Even though there is no such act in Europe, as far as I know, washdown toilets don’t consume much water. It means that there is no significant difference between siphonic and washdown models regarding the water per flush.

However, washdown toilets have more suction than siphonic ones. Washletdown models can wash out the same load of content with fewer flushes, meaning that they can save more water as a whole even if the water consumption per flush is equal.

Odor control

As washdown toilets have a lower weir, the water level in the bowl is lower accordingly. This is one of the reasons why Americans don’t want to turn to a washdown model. 

The high water level of siphonic toilets is beneficial as it can prevent sewer gases from escaping from the pipes. At the same time, the waste will be completely immersed in the water, which helps to reduce smell as well. 

If you are tired of keeping your bathroom fresh, siphonic toilets could save you a lot of effort.

Easy to clean

As the water surface of the washdown toilet is narrow, it is hard to avoid some parts of your waste from landing on the bowl surface. Since the contexture of contents varies, some smears will leave on the surface, increasing the difficulty of cleaning. That’s why you can always find a toilet brush nearby in European countries.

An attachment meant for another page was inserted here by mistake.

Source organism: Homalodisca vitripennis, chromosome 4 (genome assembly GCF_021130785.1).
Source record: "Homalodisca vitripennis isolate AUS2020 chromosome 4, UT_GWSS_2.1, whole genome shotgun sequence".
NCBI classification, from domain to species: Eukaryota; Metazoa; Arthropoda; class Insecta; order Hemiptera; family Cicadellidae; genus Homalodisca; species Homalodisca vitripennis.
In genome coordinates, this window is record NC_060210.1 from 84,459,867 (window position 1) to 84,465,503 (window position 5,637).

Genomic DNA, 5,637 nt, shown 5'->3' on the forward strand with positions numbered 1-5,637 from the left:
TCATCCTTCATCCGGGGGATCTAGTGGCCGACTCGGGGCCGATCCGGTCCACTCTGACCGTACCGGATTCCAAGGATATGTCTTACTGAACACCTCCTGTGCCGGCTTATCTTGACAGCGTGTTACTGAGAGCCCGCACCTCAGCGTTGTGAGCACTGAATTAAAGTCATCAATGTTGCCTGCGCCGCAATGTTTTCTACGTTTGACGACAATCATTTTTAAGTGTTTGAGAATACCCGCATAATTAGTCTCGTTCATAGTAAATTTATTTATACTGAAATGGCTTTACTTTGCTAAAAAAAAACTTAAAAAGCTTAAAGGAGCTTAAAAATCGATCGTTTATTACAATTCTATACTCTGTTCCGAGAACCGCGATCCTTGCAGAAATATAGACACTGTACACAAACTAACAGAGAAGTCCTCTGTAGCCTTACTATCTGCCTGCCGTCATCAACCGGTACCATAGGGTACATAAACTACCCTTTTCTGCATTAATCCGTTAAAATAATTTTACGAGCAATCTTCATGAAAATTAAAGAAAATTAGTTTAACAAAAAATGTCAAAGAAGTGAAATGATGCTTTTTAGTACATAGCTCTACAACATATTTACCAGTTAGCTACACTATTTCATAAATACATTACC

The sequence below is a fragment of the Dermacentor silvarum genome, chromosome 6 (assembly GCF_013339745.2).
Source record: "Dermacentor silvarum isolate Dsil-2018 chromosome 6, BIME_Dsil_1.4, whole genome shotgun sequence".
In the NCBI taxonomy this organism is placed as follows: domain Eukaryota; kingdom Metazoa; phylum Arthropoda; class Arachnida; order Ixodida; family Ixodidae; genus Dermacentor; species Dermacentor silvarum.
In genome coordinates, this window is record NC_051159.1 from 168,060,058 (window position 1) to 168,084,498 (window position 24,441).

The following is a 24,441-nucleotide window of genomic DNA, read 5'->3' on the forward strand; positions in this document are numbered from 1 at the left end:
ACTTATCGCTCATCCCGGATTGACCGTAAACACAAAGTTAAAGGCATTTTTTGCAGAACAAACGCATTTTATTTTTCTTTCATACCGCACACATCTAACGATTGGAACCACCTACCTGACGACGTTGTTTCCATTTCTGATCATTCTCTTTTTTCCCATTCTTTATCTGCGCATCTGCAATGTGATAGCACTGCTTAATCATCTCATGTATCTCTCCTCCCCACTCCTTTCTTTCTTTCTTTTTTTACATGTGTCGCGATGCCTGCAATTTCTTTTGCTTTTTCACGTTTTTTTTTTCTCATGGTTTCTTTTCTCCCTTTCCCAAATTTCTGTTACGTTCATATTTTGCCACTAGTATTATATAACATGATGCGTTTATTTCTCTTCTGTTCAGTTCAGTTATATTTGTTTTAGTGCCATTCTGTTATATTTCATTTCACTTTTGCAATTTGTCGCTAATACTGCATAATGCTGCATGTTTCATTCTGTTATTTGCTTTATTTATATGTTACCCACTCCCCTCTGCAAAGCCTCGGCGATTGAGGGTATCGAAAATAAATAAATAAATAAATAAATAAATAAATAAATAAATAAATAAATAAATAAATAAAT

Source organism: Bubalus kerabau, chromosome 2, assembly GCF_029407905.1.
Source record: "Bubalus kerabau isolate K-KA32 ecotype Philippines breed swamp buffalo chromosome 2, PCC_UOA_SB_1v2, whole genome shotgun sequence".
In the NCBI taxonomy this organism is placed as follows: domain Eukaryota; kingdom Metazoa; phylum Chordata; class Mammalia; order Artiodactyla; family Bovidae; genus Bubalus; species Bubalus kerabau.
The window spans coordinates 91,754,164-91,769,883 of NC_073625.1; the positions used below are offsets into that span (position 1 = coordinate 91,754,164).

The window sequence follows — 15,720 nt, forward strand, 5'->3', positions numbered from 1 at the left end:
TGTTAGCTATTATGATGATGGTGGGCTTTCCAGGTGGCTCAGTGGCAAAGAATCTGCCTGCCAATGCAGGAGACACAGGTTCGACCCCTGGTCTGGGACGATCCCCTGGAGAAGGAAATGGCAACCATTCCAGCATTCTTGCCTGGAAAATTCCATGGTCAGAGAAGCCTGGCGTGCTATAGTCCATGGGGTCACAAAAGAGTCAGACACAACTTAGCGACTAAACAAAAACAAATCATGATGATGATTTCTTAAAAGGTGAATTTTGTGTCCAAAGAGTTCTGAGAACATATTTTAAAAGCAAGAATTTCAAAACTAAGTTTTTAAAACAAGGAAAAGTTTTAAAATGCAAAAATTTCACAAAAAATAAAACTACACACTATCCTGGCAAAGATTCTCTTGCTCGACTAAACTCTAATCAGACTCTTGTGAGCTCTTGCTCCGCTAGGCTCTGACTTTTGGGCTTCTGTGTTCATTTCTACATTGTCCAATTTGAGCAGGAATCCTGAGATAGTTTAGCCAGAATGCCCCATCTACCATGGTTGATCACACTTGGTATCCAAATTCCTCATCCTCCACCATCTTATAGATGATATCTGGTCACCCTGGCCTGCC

So, siphonic toilets are easier to clean and maintain. But it would not be an issue if you have a washdown toilet with a glazed surface.


The biggest advantage of washdown toilets is being clog-free. The wide and short trapway plays an important role in effectively pushing the entire contents down. 

Siphonic toilets have a higher likelihood of clog problems. The “P” or “S” shape of the trapway is winding and narrow, causing the waste hard to go through. You should prepare a plunger nearby.


As washdown toilets have more suction, it would produce a louder flush. It would be annoying when using the bathroom at night, which may disturb your partner or even the whole family. Siphonic can provide a quieter flush.

Siphonic vs. washdown toilet: conclusion 

In this post, I have given you a quick introduction to siphonic toilets and washdown toilets and then compared them from different dimensions. 

Siphonic toilets are popular in America. They are easy to clean, quiet, and can prevent odors from flying back to the bathroom. However, washdown toilets are competitively priced, more powerful, can save more water, and are free of clogs.

Europeans prefer washdown toilets more than siphonic toilets. But it is more about your preferences. 

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Kevin Chow is an enthusiast of home improvement. He is an engineer and likes to test all the tech gadgets on the market. He starts to use bidet seats after his journey to Japan and he had tried a few brands.